To read more about the rise of improper social media behaviors in workplace bullying cases, click here.

Workplace Bullying Hurts Both the Employee and Company

 

There’s a saying that bullies in the workplace are the same bullies one would have encountered at school, only much older.  In today’s competitive job market and working environment, more and more employees have become victims of work place bullies.  A nationwide survey sponsored by the Workplace Bullying Institute indicated that 27 percent of workplace respondents said that they were bullied at work, while another 21 percent reported to having witnessed a co-worker being abused or bullied in the workplace.

Needless to say, workplace bullying is painful for employees who became a victim of a work place bully.   Being subjected to humiliating situations and abusive bully behaviors are also detrimental to a person’s mental health.  In worst cases, it can even lead to suicide.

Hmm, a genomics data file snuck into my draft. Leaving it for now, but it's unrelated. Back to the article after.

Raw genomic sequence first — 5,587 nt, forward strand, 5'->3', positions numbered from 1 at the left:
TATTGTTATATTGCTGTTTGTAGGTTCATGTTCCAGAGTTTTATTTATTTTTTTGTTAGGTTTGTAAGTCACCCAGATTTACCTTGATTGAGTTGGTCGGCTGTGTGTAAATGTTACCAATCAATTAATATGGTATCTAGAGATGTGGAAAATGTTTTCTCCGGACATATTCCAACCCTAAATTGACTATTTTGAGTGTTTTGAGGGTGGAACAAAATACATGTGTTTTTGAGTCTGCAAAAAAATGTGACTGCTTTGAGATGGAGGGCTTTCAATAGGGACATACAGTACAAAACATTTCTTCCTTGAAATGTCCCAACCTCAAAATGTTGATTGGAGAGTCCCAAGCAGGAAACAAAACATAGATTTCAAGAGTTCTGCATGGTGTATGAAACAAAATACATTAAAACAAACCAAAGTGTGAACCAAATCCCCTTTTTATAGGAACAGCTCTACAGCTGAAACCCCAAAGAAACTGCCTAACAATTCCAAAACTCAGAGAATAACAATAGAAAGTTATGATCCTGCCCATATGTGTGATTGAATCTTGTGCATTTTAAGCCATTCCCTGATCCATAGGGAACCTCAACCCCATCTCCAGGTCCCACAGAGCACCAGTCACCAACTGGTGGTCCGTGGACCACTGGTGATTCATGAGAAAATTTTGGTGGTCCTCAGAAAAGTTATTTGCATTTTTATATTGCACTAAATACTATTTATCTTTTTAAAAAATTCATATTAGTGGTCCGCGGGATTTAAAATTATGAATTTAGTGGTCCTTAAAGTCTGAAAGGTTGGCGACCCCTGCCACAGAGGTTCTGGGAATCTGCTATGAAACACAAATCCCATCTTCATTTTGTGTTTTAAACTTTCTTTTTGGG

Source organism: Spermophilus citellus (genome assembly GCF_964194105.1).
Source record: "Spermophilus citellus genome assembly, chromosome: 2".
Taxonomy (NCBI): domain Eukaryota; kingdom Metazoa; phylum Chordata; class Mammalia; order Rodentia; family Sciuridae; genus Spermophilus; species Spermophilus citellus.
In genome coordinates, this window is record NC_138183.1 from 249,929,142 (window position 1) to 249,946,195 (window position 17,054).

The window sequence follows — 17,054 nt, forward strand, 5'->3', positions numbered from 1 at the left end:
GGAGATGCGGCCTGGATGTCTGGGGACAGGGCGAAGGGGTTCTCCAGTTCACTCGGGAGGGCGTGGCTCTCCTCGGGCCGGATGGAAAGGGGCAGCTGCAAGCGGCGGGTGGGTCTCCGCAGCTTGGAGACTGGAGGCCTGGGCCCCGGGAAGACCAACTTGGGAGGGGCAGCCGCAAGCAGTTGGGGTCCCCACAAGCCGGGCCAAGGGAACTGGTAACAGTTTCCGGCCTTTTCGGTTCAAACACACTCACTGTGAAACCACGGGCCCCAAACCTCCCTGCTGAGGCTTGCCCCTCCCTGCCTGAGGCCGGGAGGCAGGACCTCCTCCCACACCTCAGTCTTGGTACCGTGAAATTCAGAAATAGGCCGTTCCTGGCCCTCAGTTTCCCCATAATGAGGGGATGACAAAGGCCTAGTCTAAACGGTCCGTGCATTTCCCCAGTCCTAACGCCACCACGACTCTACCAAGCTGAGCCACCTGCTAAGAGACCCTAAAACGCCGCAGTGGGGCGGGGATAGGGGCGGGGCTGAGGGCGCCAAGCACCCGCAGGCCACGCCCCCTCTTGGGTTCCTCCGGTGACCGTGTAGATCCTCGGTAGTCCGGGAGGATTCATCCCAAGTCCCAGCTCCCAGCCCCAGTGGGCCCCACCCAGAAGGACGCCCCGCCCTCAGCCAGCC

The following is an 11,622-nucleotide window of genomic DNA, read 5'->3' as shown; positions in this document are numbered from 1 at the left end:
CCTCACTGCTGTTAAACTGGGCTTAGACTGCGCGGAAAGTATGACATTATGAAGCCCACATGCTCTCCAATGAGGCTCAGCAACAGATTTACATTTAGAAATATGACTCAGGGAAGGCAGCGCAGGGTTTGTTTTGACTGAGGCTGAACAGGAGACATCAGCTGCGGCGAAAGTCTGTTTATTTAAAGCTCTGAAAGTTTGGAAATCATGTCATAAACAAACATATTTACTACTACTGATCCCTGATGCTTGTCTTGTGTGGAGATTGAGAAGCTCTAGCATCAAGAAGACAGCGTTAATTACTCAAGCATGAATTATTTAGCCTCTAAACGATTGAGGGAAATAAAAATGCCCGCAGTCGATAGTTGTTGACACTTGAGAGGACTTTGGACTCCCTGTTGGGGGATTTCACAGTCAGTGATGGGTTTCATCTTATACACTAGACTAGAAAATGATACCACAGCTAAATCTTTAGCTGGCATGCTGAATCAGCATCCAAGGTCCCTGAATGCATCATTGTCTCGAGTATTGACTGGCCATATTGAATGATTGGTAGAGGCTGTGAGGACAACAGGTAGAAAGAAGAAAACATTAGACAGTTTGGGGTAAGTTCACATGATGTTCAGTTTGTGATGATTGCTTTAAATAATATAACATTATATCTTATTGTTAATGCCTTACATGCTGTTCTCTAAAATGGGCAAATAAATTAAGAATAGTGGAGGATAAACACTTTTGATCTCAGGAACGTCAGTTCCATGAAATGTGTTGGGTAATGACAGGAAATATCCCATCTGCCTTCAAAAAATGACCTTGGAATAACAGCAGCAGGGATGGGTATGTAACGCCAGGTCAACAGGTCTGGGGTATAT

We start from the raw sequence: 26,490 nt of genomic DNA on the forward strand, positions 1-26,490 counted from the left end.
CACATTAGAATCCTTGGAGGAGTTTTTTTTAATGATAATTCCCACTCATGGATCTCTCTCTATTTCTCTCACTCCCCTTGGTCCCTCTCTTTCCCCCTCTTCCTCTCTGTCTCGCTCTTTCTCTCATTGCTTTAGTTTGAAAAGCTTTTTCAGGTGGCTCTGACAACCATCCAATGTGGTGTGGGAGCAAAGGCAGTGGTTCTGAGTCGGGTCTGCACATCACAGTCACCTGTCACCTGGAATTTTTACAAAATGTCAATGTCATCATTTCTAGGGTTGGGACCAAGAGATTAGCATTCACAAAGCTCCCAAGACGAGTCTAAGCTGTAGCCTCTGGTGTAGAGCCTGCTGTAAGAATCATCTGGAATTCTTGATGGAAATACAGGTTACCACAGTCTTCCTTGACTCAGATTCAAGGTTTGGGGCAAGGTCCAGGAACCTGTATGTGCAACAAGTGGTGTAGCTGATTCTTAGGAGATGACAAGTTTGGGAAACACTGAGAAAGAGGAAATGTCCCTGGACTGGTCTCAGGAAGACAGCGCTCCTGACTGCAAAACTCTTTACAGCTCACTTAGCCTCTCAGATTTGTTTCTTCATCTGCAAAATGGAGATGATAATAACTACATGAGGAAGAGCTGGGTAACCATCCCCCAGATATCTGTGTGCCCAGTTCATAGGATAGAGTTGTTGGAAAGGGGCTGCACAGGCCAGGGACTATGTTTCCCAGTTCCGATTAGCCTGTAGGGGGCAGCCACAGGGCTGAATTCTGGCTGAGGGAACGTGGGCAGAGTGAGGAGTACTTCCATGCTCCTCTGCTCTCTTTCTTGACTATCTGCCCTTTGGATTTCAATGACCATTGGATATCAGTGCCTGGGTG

Addressing the issue of workplace bullying is not an easy task.  However, it is imperative for companies to learn how to deal with bullying and avoid such instances from happening in their organizations.  Turning a blind eye to such negative behaviors and not imposing policies covering bullying or having programs on anti-bullying, will eventually affect the company’s bottomline, productivity and employee retention.

What’s critical is for the organization’s leaders to accept accountability and have ownership over the issue, in order to combat workplace bullying.

To read more about the subject, click here.

Here’s a Simple Principle on How to Tackle Being Bullied at Work